MISS POLITESSE SAYS, Business Dining 101: Pasta, It’s Your Friend!
Welcome to “Miss Politesse Says.” Between school, work, and social media, modern men and women do not have the time or desire to read Emily Post, and it shows! So let this column be your modern-day etiquette guide. I am a young professional living and working in Washington, D.C., and oftentimes I will use this column to discuss questions that I have been asked or interesting behavior that I have witnessed. Let’s get started.
The new year is here, and many of you may be preparing for lunch or dinner interviews. Or some may be attending a first business lunch or dinner. Whatever the occasion, dining with colleagues, potential colleagues, or clients may cause a bit of anxiety. I have been asked numerous questions on this topic, ranging from what type of food is appropriate to order to how much the meal should cost. I intend to answer these questions and many more over the next few months.
In Part One of this series, I’ll tackle the first question: the appropriate food to order. A widely held business dining etiquette rule is: never order pastas like spaghetti, fettuccine, or linguine. The rationale behind this rule is simple – these foods generally tend to be very messy. Most etiquette experts say stick to chicken, steak, or anything that does not require too much concentration – after all, you should be focused on your interviewer, client and/or colleagues, not your food.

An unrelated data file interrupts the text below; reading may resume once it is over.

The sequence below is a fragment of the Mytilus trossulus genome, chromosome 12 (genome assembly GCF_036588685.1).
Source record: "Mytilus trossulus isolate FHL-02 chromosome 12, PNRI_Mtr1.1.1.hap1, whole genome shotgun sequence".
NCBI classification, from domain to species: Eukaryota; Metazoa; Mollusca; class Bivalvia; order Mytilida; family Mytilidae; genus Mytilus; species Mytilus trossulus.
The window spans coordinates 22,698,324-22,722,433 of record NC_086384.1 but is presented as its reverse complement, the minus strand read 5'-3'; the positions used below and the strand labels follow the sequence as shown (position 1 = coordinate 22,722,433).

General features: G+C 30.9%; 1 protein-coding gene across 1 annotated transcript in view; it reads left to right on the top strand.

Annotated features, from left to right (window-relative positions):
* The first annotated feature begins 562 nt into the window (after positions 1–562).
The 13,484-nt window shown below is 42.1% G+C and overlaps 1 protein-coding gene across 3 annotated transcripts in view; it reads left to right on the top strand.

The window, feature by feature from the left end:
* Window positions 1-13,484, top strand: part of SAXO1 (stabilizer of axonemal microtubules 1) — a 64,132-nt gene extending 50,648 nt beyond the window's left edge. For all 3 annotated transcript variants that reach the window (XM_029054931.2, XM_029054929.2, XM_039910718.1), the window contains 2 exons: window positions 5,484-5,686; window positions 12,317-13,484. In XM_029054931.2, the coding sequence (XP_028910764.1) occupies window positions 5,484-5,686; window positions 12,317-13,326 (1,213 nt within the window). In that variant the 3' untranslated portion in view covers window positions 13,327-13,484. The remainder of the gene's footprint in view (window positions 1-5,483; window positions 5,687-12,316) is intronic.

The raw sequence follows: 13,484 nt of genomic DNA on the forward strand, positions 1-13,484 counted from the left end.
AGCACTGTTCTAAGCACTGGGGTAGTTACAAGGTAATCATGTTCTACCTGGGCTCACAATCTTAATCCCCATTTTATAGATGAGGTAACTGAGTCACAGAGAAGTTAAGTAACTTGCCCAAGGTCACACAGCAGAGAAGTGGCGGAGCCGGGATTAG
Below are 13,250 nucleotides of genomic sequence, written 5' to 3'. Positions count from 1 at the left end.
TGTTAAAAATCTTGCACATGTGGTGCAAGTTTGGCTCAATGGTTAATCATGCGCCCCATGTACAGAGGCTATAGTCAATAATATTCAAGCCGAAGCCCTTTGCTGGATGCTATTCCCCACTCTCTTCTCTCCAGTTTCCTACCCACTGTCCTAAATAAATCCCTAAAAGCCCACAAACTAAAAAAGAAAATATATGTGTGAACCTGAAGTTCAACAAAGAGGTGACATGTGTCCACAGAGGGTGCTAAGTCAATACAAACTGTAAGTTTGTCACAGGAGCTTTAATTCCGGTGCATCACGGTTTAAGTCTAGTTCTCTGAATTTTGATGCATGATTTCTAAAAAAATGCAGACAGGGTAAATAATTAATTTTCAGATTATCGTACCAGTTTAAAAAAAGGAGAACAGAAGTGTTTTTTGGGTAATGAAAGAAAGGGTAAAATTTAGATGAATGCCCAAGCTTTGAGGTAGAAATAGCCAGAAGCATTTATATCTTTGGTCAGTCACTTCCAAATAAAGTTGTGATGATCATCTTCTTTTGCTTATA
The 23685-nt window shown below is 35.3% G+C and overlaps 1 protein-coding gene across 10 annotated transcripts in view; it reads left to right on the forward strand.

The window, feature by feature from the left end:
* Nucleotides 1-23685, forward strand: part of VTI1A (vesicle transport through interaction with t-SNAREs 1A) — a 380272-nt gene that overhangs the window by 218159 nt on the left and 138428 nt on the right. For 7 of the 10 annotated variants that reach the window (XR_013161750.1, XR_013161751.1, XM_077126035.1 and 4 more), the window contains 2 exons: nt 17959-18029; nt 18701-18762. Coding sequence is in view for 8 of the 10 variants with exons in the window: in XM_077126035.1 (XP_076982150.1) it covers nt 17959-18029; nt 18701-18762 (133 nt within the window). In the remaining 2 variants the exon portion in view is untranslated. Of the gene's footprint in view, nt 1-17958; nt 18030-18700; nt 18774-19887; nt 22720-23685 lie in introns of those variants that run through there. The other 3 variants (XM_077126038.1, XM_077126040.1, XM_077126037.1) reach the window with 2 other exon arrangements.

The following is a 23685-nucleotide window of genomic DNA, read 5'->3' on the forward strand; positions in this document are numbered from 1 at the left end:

Despite this rule, I decided to be adventurous and ordered pasta during one of my interview lunches. When I placed my order, I’m pretty sure I saw my interviewer give me a weird look. But I succeeded! And here’s how:
- Use a fork to pick up a small amount of pasta. Don’t overdo it; otherwise, you will likely make a mess.
- Before lifting the fork to your mouth, make sure you have separated the pasta on the fork from the pasta on the plate. The best way to do this is to move the fork up and down slightly. Another way is to (subtly) shake the fork a bit.
3a. Take your spoon in the hand that is not holding the fork, and place the tines of the fork inside of the spoon. Then, move the fork around in a circular motion. The pasta should be in a circular clump when you’re done.
3b. Italians do not use spoons for pasta eating, and some restaurants may not provide a spoon when you order a pasta dish. If you find yourself in this situation or if you want to come across as more “authentic,” place the tines of your fork to the side of your plate that has no food and twirl the fork to gather the noodles.
Either way is proper, so choose the method that feels the most comfortable to you.
4. Eat, repeat, and enjoy!
For more tips, check out my blog: www.misspolitesse.wordpress.com. Also, if you have an etiquette question or column ideas, e-mail me at [email protected].